Quickway Transportation out of Nashville, Tennessee is the company Russell Staley was working for at when he veered off the road and hit a bus carrying a softball team from North Central Texas College. The National Transportation Safety Board (NTSB) says Staley is a route driver that often traveled from Texas to Oklahoma.
CBS 11 I-Team Investigative Reporter Mireya Villarreal dug into Quickway's past, sorting through crash reports and federal inspections.
In the last two years, the company has racked up 35 crashes, 20 of them resulted in injuries but no fatalities. Compared to other companies, they actually aren't that bad. In fact, the US Department of Transportation gives them a "satisfactory" rating.
But one thing that did stick out, that could impact other drivers not involved in this specific accident, is the insurance requirement for trucking companies.
The numbers are hard to ignore – Two vehicles destroyed, twelve people injured, four young lives taken and hundreds impacted by this one crash. The cost of all this seems immeasurable, right?
But in some ways, federal insurance standards do put a price tag on accidents like the one in Oklahoma. Those rules only require trucking companies to carry a minimum of $750,000 in insurance coverage.
The CBS 11 I-Team uncovered Quickway Transportation had a $1 million policy to help cover individual accidents.
"That's really not enough," Brigham McCown said. "And there's a growing course of support to substantially raise those limits."
Brigham McCown was a top attorney for the US Department of Transportation who now works as a transportation expert for the industry and private companies. He says, between funeral expenses and medical bills, that $1 million policy won't go far and families will be limited on their options.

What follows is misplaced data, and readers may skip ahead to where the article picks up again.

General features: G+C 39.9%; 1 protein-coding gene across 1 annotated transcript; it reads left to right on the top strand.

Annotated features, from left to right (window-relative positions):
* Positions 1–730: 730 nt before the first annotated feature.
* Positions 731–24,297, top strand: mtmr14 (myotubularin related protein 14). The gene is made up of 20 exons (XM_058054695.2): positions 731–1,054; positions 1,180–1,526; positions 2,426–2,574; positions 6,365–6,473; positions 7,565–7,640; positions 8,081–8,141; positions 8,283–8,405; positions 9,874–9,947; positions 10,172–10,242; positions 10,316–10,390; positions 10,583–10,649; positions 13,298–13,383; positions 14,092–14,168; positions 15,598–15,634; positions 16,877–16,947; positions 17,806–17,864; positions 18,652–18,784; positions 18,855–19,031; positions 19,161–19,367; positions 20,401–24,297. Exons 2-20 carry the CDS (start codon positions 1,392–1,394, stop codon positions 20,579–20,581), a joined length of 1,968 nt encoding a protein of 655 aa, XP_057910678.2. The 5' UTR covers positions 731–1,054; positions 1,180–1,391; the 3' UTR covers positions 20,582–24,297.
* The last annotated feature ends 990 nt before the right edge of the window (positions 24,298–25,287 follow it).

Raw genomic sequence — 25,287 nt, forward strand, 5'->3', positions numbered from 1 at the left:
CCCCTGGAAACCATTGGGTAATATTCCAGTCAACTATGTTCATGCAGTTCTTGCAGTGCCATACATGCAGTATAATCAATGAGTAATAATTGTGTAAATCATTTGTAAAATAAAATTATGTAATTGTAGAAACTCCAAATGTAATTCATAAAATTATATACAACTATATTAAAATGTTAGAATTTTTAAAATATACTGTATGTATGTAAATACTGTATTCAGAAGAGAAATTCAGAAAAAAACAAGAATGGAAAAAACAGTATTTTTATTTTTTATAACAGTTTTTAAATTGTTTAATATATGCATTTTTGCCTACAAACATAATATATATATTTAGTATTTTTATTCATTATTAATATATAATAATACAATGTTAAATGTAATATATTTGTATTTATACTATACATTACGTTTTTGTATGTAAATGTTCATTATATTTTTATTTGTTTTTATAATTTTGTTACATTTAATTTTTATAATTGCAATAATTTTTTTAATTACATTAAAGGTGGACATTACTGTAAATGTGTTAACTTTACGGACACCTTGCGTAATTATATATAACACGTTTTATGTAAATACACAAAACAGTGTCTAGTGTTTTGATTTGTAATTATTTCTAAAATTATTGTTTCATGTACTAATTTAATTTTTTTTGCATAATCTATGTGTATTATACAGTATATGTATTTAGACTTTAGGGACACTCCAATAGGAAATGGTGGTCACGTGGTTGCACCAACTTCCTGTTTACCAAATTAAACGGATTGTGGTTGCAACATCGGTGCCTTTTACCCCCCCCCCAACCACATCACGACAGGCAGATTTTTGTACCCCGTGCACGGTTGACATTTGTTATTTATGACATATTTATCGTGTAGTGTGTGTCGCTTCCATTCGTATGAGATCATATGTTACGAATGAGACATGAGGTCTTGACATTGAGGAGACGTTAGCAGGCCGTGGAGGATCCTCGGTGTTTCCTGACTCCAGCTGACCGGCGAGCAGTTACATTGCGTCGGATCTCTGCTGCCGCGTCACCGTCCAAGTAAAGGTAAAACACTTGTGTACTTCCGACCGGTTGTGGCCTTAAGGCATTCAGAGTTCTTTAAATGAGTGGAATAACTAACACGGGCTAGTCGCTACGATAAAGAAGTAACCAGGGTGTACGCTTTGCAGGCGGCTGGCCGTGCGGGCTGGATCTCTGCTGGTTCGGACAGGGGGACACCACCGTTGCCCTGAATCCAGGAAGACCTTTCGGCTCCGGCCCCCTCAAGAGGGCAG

"Once you go through this million dollars, you're left to try and recover from the company, if it's around and if it has assets," McCown explained.
The I-Team also found out Quickway Transportation has two sister companies in Nashville, Quickway Services and Quickway Carriers. McCown believes that information will be extremely important once that insurance policy runs out.
"The law allows you to set up different companies so that in the event of a legal risk to the company, that company can shut down but you can still stay in business under one of the other names," McCown noted.
"How often does that happen," Villarreal asked.
"It happens far too often and it's something the federal government has recognized," McCown told us. In fact, they've come out in the last year and said, if you dissolve a company and try to start another one, we're going to follow you.
Those insurance standards haven't changed in decades, but the US Department of Transportation is talking about increasing the amounts.
We did reach out to Quickway's safety director, but he did not want to answer any questions while the investigations are on-going.
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